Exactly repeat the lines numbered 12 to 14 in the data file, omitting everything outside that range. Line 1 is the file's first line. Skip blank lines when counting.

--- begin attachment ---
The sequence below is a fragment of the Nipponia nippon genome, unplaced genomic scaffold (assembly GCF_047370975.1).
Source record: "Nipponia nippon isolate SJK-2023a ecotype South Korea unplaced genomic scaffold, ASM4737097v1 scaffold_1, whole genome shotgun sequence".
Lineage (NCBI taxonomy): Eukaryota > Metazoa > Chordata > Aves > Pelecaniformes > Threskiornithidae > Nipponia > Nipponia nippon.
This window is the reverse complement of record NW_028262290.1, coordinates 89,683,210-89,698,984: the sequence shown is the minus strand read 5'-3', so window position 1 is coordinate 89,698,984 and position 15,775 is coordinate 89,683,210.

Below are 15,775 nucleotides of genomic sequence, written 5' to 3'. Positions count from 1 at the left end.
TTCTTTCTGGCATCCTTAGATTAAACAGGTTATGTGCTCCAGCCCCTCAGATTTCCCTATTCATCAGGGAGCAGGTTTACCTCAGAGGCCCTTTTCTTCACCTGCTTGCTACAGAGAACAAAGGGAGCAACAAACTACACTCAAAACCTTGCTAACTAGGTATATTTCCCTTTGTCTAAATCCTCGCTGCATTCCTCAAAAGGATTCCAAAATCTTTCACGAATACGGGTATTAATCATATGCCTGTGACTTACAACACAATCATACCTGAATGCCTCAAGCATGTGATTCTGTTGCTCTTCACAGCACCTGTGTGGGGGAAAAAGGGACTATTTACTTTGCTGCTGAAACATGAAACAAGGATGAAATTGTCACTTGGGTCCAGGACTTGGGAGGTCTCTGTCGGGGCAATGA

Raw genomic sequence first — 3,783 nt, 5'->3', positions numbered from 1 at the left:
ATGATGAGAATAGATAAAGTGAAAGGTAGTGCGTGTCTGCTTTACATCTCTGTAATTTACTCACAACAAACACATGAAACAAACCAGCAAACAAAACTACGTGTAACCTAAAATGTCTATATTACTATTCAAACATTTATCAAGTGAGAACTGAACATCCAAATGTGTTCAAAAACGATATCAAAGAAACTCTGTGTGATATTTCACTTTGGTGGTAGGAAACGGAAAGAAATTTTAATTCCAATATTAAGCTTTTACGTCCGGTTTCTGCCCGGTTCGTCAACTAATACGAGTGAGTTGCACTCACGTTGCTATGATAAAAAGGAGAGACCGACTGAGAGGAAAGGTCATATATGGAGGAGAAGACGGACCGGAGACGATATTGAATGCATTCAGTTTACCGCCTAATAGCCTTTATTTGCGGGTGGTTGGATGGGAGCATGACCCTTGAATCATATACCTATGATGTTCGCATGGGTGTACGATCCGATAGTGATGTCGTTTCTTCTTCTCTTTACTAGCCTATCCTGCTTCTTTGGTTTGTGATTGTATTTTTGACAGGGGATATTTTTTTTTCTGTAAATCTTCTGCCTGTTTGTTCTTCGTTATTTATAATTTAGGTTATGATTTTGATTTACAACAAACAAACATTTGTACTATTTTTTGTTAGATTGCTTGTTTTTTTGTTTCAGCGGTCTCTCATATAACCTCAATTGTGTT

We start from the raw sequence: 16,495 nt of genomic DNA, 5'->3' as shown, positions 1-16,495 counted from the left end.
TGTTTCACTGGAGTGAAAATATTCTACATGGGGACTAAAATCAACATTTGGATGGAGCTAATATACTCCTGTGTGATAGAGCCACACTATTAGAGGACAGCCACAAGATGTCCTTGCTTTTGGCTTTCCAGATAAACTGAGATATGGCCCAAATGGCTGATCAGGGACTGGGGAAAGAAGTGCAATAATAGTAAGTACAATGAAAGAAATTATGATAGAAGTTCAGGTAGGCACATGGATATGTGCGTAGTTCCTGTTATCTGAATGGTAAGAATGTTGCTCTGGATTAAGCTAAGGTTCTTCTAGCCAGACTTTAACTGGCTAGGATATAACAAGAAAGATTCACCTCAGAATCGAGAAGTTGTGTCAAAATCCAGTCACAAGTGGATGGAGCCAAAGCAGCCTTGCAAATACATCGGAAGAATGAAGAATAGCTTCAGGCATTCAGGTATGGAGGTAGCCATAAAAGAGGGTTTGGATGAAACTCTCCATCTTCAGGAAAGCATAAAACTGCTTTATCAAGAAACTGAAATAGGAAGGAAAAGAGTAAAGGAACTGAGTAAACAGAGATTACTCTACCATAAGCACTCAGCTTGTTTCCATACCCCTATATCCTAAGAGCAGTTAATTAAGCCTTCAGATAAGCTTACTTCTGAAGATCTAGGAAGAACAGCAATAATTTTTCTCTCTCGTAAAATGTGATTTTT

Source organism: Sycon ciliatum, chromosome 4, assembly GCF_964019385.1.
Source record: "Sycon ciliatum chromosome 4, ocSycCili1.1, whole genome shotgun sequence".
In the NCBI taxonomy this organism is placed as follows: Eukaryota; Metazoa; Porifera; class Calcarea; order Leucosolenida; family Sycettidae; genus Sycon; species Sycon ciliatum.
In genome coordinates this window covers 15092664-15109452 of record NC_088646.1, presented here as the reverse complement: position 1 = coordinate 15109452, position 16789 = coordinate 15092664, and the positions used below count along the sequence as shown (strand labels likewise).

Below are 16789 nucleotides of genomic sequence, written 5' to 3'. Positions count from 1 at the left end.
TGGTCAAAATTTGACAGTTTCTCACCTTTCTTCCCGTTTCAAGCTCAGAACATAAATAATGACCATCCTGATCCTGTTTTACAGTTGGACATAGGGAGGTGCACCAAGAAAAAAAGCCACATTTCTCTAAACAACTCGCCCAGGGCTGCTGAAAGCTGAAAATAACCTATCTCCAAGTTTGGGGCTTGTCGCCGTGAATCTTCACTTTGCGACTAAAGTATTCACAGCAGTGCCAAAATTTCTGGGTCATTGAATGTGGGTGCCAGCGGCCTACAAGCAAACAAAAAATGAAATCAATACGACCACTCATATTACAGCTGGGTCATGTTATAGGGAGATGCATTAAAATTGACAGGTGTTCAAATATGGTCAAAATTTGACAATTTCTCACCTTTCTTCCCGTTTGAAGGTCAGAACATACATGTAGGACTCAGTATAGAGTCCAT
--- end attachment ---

Source record: "Sycon ciliatum chromosome 4, ocSycCili1.1, whole genome shotgun sequence".
In the NCBI taxonomy this organism is placed as follows: Eukaryota; Metazoa; Porifera; class Calcarea; order Leucosolenida; family Sycettidae; genus Sycon; species Sycon ciliatum.
In genome coordinates this window covers 15092664-15109452 of record NC_088646.1, presented here as the reverse complement: position 1 = coordinate 15109452, position 16789 = coordinate 15092664, and the positions used below count along the sequence as shown (strand labels likewise).